Structurally we have nine participants, officially registered, although we are an open space welcoming any person. The selection is made of people coming from very different backgrounds. Some have not studied art, others come from theatre, sociology, music, literature, filmmaking, visual arts, dance and one from art history who is responsible for documenting through weekly reports the workshop’s experiences.
Speaking about your practice, we can’t avoid using the term “political”. With particular regard to the cultural situation in Cuba, how do political authorities consider theCátedra deArte de Conducta?
I’ve worked on pieces that have been censored (also outside of Cuba), but I thought that this one should work from inside the system to exist, because its success would not come from its censorship, but precisely from its survival (the possibility of building something). The Instituto Superior de Arte in Havana, the only art school at university level in the city, is the legal umbrella of the project, although they do not have any responsibility in terms of payments to the professors, or the selection of the contents of the workshops. I have no idea how long this will last, but so far it has worked – also because the workshops are done mainly at my house or at a professor’s house or in a park, it is a mobile school and its participation goes through rumor and the coordinators calling people on the phone. I know that this resembles a guerrilla strategy. While this is a good thing in terms of not having been apprehended easily, it also has a not-so-good consequence: which is a reduced impact (only on the few people who know about it). I never intended it to be a massive project, but at the same time I do not want it to be an elitist work, at least not elitist in the frame of the already elitist art world. That is why we try to reach as many people as possible with the work produced. And each year we have at least one person who does not consider him or herself and artist or has not been trained as such. From the beginning the project was intended four young Cuban artist and critics. As I said, we do not publicize that much information about the Cátedra. For example, this is the first year in which I have publicity talked about the project (Parachuteno.125 and now here inJanus). This was a strategy to avoid too much attention on what we are doing, I do not want any immediate gratification with this project, it is a project whose results will, hopefully, be seen in four or five years after the participants pass through it. I do not pretend that a social structure or a political thought can be changed in forty-five minutes, nor in the monthly time scale of an exhibition. So probably the censorship will come in three or four years. I’m using a mimetic strategy, and I know that this is very dangerous, one can be confused with its own resources, but that is the challenge of the work. Artists have a privilege and they should question it, they should work with it, not only enjoy it.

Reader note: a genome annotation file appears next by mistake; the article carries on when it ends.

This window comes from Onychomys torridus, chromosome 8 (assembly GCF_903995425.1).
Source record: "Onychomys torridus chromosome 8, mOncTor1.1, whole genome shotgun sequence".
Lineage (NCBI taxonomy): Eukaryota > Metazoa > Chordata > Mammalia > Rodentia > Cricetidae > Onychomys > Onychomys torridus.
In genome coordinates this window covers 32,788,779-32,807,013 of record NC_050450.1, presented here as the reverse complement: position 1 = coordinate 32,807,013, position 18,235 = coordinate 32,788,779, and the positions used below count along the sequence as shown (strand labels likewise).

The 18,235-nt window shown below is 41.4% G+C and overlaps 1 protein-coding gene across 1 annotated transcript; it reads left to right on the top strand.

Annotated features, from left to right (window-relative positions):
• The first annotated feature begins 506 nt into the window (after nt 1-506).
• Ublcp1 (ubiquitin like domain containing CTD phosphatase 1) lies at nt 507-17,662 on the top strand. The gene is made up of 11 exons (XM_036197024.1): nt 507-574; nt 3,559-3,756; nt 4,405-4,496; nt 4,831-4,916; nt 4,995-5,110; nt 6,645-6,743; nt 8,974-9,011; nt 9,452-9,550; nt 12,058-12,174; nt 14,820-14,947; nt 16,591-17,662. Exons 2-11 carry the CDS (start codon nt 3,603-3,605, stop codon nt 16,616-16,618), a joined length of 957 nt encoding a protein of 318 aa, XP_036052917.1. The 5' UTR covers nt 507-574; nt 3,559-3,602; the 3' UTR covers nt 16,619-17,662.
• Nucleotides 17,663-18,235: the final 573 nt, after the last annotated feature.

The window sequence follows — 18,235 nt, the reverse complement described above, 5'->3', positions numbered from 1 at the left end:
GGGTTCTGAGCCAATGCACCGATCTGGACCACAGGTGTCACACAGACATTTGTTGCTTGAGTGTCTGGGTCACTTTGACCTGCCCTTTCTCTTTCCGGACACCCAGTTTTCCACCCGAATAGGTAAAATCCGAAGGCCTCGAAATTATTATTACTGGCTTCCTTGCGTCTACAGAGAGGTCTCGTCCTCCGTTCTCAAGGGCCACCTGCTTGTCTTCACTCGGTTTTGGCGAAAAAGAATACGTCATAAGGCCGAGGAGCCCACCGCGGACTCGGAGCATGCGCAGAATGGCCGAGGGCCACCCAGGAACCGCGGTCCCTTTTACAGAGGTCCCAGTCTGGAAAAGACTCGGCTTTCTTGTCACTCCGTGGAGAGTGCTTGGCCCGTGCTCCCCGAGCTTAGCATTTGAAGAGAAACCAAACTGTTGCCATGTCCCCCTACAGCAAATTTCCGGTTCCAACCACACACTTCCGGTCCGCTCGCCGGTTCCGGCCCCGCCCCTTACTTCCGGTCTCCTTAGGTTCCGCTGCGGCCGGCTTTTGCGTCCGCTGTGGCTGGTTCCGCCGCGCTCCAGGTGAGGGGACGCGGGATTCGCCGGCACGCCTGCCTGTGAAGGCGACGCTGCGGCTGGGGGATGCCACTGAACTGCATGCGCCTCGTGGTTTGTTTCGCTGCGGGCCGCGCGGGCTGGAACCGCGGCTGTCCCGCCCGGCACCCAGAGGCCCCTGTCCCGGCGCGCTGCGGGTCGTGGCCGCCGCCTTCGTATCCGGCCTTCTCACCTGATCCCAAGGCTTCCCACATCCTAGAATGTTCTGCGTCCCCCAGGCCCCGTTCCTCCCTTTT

What do students search for in your teaching?
One important aspect of the project is that I’m not the only teacher. So it is more difficult to define “my” teaching, it is a collaborative effort. This is something I insisted upon from the beginning, to make sure that we had as many different perspectives as possible on art and politics and that it was not “Tania’s school” but the CátedraArte de Conductaproject.
Hopefully, they search in the Cátedra for direct and not mediated access to information, for a chance to question artists and critics, and to have a place where they feel they can be free, express themselves and grow through discussion and be creatively stimulated by any simple aspect of life. Conducta means behavior, so ideally they come out of the project understanding its implications in society, its executable force. To know who they are in the changing process of Cuban society, and what they want to become.
Translated for the website by Jimena Codina